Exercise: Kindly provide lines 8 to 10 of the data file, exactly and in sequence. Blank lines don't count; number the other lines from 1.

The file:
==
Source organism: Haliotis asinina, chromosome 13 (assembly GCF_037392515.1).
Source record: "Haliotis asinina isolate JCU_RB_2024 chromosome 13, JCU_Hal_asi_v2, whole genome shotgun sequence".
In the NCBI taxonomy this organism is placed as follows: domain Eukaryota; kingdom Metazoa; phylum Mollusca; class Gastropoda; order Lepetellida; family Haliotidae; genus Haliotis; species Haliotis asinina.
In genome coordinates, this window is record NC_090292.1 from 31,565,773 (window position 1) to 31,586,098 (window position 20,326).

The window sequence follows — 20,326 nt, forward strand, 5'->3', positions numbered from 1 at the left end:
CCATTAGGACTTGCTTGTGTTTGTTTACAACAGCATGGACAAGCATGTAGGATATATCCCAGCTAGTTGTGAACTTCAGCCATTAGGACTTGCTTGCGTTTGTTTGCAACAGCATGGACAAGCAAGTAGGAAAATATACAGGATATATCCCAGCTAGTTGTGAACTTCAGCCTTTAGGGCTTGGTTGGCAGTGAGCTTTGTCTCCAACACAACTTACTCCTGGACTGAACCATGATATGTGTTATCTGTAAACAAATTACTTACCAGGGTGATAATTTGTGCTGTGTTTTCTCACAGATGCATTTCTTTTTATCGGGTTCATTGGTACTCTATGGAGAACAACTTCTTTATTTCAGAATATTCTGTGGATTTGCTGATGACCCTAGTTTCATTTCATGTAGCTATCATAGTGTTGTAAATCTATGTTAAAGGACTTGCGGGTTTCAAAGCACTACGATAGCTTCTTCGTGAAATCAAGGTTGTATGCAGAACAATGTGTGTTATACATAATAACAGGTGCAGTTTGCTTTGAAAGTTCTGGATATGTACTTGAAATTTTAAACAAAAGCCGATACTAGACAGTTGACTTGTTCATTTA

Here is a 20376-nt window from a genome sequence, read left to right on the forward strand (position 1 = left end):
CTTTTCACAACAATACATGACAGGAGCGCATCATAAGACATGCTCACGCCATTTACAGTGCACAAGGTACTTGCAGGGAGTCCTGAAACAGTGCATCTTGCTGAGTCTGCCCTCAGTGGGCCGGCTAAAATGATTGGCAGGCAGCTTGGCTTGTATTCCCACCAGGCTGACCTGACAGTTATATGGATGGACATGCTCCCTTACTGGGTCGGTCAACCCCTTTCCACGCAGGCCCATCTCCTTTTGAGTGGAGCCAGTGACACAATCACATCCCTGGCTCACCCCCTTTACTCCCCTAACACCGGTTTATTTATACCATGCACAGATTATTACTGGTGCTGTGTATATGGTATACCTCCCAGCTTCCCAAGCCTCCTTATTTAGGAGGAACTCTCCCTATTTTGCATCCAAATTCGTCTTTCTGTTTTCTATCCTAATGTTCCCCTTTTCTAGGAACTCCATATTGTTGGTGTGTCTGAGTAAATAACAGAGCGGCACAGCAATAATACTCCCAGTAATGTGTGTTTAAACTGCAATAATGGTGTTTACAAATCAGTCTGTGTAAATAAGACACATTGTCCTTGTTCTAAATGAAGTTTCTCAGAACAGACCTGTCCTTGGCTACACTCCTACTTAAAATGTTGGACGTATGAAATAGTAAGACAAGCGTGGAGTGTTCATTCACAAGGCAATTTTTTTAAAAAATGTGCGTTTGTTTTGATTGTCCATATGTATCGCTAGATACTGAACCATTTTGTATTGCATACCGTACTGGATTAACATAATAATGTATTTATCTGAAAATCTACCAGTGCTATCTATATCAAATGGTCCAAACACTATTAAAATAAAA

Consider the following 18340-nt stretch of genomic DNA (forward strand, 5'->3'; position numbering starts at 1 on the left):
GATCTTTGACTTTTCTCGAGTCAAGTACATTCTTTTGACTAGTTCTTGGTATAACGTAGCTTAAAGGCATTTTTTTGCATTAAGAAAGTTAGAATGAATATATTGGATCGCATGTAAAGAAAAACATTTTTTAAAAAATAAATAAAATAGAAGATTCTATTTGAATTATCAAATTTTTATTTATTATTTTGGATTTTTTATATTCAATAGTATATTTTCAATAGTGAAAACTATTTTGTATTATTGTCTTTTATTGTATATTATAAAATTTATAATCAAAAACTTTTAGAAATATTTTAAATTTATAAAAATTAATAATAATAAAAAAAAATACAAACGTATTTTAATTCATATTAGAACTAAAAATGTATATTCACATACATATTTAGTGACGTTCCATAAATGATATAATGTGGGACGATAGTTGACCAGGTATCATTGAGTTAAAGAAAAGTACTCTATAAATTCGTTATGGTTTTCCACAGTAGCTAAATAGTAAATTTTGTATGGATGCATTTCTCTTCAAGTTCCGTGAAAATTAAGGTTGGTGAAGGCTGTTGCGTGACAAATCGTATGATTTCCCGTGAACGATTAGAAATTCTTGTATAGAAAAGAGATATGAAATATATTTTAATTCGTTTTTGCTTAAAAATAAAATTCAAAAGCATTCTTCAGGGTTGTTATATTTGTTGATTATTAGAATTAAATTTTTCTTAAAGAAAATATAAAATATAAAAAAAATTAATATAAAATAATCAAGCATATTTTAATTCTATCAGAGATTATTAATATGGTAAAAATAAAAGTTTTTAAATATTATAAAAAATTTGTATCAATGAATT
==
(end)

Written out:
CTTTTCACAACAATACATGACAGGAGCGCATCATAAGACATGCTCACGCCATTTACAGTGCACAAGGTACTTGCAGGGAGTCCTGAAACAGTGCATCTTGCTGAGTCTGCCCTCAGTGGGCCGGCTAAAATGATTGGCAGGCAGCTTGGCTTGTATTCCCACCAGGCTGACCTGACAGTTATATGGATGGACATGCTCCCTTACTGGGTCGGTCAACCCCTTTCCACGCAGGCCCATCTCCTTTTGAGTGGAGCCAGTGACACAATCACATCCCTGGCTCACCCCCTTTACTCCCCTAACACCGGTTTATTTATACCATGCACAGATTATTACTGGTGCTGTGTATATGGTATACCTCCCAGCTTCCCAAGCCTCCTTATTTAGGAGGAACTCTCCCTATTTTGCATCCAAATTCGTCTTTCTGTTTTCTATCCTAATGTTCCCCTTTTCTAGGAACTCCATATTGTTGGTGTGTCTGAGTAAATAACAGAGCGGCACAGCAATAATACTCCCAGTAATGTGTGTTTAAACTGCAATAATGGTGTTTACAAATCAGTCTGTGTAAATAAGACACATTGTCCTTGTTCTAAATGAAGTTTCTCAGAACAGACCTGTCCTTGGCTACACTCCTACTTAAAATGTTGGACGTATGAAATAGTAAGACAAGCGTGGAGTGTTCATTCACAAGGCAATTTTTTTAAAAAATGTGCGTTTGTTTTGATTGTCCATATGTATCGCTAGATACTGAACCATTTTGTATTGCATACCGTACTGGATTAACATAATAATGTATTTATCTGAAAATCTACCAGTGCTATCTATATCAAATGGTCCAAACACTATTAAAATAAAA

Consider the following 18340-nt stretch of genomic DNA (forward strand, 5'->3'; position numbering starts at 1 on the left):
GATCTTTGACTTTTCTCGAGTCAAGTACATTCTTTTGACTAGTTCTTGGTATAACGTAGCTTAAAGGCATTTTTTTGCATTAAGAAAGTTAGAATGAATATATTGGATCGCATGTAAAGAAAAACATTTTTTAAAAAATAAATAAAATAGAAGATTCTATTTGAATTATCAAATTTTTATTTATTATTTTGGATTTTTTATATTCAATAGTATATTTTCAATAGTGAAAACTATTTTGTATTATTGTCTTTTATTGTATATTATAAAATTTATAATCAAAAACTTTTAGAAATATTTTAAATTTATAAAAATTAATAATAATAAAAAAAAATACAAACGTATTTTAATTCATATTAGAACTAAAAATGTATATTCACATACATATTTAGTGACGTTCCATAAATGATATAATGTGGGACGATAGTTGACCAGGTATCATTGAGTTAAAGAAAAGTACTCTATAAATTCGTTATGGTTTTCCACAGTAGCTAAATAGTAAATTTTGTATGGATGCATTTCTCTTCAAGTTCCGTGAAAATTAAGGTTGGTGAAGGCTGTTGCGTGACAAATCGTATGATTTCCCGTGAACGATTAGAAATTCTTGTATAGAAAAGAGATATGAAATATATTTTAATTCGTTTTTGCTTAAAAATAAAATTCAAAAGCATTCTTCAGGGTTGTTATATTTGTTGATTATTAGAATTAAATTTTTCTTAAAGAAAATATAAAATATAAAAAAAATTAATATAAAATAATCAAGCATATTTTAATTCTATCAGAGATTATTAATATGGTAAAAATAAAAGTTTTTAAATATTATAAAAAATTTGTATCAATGAATT